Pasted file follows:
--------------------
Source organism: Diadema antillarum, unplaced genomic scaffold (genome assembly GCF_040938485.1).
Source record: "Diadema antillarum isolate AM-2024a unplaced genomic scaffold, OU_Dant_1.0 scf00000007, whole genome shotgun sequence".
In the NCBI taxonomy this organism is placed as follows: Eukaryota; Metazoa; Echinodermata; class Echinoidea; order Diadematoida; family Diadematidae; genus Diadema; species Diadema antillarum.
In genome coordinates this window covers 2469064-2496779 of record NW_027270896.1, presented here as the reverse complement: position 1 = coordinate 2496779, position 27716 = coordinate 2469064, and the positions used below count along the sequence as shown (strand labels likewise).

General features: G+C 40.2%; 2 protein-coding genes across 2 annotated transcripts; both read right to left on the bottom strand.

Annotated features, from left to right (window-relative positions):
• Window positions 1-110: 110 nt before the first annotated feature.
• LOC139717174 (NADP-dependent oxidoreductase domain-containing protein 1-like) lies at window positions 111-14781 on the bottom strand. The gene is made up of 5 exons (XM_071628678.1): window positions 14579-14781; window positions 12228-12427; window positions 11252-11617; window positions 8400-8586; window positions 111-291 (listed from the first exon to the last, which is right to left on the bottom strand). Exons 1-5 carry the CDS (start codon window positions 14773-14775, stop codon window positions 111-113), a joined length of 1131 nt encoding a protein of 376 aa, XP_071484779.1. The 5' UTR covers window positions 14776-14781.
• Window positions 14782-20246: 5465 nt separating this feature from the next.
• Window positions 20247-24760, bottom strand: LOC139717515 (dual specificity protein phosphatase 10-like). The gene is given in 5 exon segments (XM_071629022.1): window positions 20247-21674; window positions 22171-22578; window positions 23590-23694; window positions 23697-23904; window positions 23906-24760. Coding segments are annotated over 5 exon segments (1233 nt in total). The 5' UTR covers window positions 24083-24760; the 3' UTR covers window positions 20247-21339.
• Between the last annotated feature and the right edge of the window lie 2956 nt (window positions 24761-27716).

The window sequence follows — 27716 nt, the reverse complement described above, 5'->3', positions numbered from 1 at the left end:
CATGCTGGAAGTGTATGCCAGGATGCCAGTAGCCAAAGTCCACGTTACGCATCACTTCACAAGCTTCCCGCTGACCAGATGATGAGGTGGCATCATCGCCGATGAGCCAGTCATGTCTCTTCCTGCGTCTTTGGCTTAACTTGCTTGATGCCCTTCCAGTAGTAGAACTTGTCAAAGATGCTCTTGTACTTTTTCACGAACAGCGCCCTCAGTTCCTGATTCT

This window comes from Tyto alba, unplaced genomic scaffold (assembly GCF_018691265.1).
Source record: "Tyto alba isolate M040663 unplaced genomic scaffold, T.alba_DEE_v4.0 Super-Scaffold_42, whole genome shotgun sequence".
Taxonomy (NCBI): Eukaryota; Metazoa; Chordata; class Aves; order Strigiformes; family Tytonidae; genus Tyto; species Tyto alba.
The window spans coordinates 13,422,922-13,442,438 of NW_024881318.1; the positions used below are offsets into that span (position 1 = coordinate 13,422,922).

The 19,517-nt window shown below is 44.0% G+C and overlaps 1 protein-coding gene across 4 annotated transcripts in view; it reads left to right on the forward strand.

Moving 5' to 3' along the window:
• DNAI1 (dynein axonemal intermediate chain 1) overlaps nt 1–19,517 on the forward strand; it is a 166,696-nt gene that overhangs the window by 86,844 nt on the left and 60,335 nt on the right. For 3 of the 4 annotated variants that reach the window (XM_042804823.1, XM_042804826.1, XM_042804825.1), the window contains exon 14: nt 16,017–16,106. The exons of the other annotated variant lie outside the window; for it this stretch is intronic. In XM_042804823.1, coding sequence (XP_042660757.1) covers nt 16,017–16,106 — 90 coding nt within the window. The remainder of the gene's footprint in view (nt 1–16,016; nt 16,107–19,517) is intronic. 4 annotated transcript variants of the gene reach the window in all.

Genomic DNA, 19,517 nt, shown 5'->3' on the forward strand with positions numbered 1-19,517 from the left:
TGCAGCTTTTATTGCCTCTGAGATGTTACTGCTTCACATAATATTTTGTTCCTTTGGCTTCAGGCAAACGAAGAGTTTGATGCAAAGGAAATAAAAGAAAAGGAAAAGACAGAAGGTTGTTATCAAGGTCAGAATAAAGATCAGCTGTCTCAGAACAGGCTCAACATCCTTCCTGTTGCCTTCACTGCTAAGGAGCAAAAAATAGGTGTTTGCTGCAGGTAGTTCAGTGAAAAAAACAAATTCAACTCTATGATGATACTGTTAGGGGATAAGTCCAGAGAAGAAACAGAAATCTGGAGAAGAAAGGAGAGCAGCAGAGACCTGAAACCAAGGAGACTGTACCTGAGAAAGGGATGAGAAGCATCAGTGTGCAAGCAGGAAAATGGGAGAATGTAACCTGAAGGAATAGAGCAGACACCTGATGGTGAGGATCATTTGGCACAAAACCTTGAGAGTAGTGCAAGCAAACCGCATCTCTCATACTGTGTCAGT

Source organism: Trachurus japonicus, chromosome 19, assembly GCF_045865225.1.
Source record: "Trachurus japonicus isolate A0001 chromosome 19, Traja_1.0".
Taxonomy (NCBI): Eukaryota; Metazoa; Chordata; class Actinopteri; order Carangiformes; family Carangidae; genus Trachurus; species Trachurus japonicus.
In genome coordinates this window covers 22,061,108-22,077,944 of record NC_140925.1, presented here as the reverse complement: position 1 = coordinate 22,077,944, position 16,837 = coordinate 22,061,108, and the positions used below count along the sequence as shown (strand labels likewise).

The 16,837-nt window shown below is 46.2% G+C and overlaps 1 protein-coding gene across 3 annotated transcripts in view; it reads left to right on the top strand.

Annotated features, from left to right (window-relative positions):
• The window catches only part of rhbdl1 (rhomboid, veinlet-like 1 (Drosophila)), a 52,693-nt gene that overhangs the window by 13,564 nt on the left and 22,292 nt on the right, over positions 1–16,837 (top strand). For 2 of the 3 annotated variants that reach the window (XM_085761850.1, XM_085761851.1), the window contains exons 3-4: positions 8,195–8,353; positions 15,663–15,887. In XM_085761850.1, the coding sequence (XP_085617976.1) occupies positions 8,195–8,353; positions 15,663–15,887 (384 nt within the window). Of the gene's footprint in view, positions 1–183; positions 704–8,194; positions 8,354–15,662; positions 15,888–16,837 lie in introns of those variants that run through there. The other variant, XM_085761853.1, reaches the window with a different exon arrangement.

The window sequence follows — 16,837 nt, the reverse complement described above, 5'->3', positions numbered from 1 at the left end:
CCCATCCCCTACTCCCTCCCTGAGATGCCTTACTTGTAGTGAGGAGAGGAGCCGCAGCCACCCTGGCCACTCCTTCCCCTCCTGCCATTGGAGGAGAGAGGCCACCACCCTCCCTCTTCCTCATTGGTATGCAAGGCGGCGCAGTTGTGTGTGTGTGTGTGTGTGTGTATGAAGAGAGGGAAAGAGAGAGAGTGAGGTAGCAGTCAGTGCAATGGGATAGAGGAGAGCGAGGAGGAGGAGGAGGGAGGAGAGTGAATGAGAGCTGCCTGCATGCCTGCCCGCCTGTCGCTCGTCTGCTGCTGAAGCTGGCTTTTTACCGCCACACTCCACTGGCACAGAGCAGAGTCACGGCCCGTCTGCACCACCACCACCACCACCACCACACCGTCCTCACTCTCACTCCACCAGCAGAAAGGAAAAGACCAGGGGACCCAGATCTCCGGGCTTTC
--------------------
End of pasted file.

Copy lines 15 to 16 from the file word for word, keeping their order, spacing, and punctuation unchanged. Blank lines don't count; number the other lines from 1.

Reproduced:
Source record: "Tyto alba isolate M040663 unplaced genomic scaffold, T.alba_DEE_v4.0 Super-Scaffold_42, whole genome shotgun sequence".
Taxonomy (NCBI): Eukaryota; Metazoa; Chordata; class Aves; order Strigiformes; family Tytonidae; genus Tyto; species Tyto alba.